More needs to be done to protect women’s sexual and reproductive health and rights – UN and regional experts On the occasion of the adoption of the 2030 Agenda for Sustainable Development / 25-27 September 2015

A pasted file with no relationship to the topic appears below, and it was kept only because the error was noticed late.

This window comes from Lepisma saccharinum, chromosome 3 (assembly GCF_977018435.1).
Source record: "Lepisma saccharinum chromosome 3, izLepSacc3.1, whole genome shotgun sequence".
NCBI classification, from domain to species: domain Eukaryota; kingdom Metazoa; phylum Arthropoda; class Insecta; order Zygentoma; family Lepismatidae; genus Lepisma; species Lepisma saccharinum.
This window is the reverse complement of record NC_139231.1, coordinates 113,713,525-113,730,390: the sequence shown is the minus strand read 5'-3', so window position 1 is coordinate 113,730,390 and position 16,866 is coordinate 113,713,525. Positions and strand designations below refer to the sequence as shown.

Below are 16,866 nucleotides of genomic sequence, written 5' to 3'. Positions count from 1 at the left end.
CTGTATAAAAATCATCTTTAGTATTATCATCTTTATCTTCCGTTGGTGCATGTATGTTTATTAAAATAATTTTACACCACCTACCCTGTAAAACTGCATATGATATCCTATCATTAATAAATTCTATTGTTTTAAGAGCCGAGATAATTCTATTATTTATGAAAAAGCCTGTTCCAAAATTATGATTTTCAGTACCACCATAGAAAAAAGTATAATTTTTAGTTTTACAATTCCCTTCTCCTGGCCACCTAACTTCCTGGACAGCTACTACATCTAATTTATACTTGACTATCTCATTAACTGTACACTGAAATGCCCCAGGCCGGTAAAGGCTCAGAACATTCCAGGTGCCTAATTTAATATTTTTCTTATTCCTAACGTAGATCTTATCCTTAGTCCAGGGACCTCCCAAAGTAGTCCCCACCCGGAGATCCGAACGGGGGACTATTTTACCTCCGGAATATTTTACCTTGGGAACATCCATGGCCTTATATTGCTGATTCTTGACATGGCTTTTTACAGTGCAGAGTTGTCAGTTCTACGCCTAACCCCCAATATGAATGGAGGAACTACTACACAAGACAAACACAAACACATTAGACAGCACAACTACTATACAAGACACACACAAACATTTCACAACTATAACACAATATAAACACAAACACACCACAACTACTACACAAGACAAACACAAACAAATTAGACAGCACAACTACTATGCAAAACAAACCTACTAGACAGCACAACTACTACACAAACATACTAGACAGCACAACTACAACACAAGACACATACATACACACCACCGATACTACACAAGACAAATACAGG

More needs to be done to protect women’s sexual and reproductive health and rights – UN and regional experts On the occasion of the adoption of the 2030 Agenda for Sustainable Development / 25-27 September 2015 GENEVA / BANJUL / WASHINGTON D.C. (24 September 2015) – A group of international and regional human rights experts today urged* Governments to seize the opportunity of the upcoming adoption of the new United Nations 2030 Agenda for Sustainable Development to renew their commitments and ensure full respect, protection and fulfillment of sexual and reproductive health and rights. Following months of intense negotiations, more than 150 world leaders will attend this week the UN Sustainable Development Summit in New York (25-27 September) to adopt the new Agenda – the successor to the Millennium Development Goals –, which aims to end poverty by 2030 and universally promote shared economic prosperity, social development and environmental protection. “Despite clear obligations for States to ensure women’s sexual and reproductive health, violations remain prevalent and widespread in all the regions across the world,” said the group of experts from the UN, the Inter-American Commission on Human Rights and the African Commission on Human and Peoples’ Rights, in a joint statement made public today ahead of the high-level summit. The experts noted that these violations “take many forms including denial of access to goods and services that only women require, subjecting women’s and adolescents’ access to services to third party authorization, poor quality reproductive health services, harmful practices, and performance of procedures without a woman’s informed consent.” “The adoption of the UN 2030 Agenda for Sustainable Development represents a unique opportunity to combat inequalities and discrimination, including the elimination of discriminatory laws, policies and practices, which often lie at the heart of violations against women’s sexual and reproductive health and rights,” the experts said. The experts acknowledged the Agenda commitments to ensure universal access to sexual and reproductive health care services, including family planning, information and education. However, they deeply regretted the States’ decision “not to advance a more expansive and explicit recognition of sexual and reproductive health and rights, despite committing to implement the Agenda in a manner consistent with their human rights obligations.” – See more at: http://www.ohchr.org/en/NewsEvents/Pages/DisplayNews.aspx?NewsID=16491&LangID=E#sthash.N053uBhu.dpuf

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